- If your credit cards or checks have been stolen, notify your creditors and banks immediately. Request that your bank account number be changed and new checks be issued.
- It is always a good idea to order your credit reports from the three credit bureaus at least once a year to ensure that the information on your credit report is accurate.
- Consider only listing your name and number (no address) in your local phone book, or having an unlisted telephone number.
Restoring Your Credit Following Fraudulent Activity
Obtain a copy of your credit report from all three credit reporting bureaus
Examine these reports for any out of the ordinary activity.
Review all your credit files
Contact the major credit reporting agencies and request that a PROTECTIVE STATEMENT be added to your credit file. Be sure to ask how long each statement will remain on your report. Also, be sure to ask each if any recent activity appears on your file.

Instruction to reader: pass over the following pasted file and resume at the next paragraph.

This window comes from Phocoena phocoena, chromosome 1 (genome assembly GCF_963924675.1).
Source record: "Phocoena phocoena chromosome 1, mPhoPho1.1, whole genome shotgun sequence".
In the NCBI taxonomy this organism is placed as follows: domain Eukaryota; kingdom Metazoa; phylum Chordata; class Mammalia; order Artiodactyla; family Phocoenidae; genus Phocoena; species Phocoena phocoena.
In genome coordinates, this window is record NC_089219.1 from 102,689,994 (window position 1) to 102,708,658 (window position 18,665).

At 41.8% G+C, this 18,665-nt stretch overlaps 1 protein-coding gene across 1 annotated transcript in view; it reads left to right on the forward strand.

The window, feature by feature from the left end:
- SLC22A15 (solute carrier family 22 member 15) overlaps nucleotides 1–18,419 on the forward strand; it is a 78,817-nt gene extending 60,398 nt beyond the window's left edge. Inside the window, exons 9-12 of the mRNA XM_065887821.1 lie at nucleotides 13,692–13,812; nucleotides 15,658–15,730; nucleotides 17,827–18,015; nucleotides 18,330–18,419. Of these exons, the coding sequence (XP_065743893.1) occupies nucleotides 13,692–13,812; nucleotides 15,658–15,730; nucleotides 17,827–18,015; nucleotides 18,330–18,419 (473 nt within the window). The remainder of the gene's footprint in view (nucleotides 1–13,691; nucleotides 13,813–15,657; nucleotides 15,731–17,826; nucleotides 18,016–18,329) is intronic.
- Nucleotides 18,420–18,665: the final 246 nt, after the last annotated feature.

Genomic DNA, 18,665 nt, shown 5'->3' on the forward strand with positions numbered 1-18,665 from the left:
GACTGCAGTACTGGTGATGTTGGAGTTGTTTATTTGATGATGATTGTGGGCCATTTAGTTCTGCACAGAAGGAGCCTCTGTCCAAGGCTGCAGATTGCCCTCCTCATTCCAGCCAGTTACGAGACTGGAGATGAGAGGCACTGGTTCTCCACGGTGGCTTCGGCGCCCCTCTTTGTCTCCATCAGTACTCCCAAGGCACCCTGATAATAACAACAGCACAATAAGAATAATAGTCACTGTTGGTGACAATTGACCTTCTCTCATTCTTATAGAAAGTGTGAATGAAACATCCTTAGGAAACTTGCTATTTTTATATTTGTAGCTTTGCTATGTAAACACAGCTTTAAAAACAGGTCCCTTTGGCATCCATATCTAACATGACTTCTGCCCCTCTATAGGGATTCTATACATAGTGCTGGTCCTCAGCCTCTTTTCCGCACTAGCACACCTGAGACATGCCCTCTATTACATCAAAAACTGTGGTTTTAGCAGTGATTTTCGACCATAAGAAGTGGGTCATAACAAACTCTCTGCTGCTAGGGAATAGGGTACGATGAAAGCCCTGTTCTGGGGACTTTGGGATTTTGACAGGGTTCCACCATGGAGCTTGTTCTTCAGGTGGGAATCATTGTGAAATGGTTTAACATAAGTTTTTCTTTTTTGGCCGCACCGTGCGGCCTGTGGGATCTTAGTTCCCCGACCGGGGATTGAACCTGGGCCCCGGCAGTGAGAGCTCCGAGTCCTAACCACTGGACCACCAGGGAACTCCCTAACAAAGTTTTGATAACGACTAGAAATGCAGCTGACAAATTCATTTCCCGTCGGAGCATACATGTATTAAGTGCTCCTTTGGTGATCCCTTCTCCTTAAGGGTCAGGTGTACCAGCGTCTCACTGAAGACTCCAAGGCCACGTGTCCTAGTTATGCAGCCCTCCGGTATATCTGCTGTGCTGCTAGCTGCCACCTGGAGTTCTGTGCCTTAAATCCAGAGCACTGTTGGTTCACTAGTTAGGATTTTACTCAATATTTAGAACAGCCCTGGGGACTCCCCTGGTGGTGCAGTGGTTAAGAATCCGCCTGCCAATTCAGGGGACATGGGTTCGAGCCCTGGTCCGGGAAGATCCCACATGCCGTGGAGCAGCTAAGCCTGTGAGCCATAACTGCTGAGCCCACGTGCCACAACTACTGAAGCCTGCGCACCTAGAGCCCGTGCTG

Request a current copy of your report be sent to you and if you indicate that you suspect fraud, you will not be charged for the report.
Identify all fraudulent activity
No one knows what should be on your file better than you do. Carefully examine your reports and note any activity that is unfamiliar to you, such as aliases, potentially fraudulent addresses, and any accounts you do not recall opening. You should also examine the inquiries on your account for any abnormal activity.
Contact credit grantors
If your credit has been used fraudulently, you should quickly contact your credit grantors and ask them to explain their procedures regarding fraud accounts or fraud charges on your account. You may be required to complete an "Affidavit of Fraud" and/or send additional documents such as a police report, copy of your driver’s license, documents from other credit card companies confirming the accounts as fraudulent, etc. This may be necessary to prosecute the criminal if he/she is caught. Once fraud is confirmed by a creditor, request that a letter from the creditor is sent to you and each of the major credit reporting agencies confirming the fraud. Please keep a log of all phone conversations, including the name of the person you spoke to, the time of the call, and what you discussed with each company.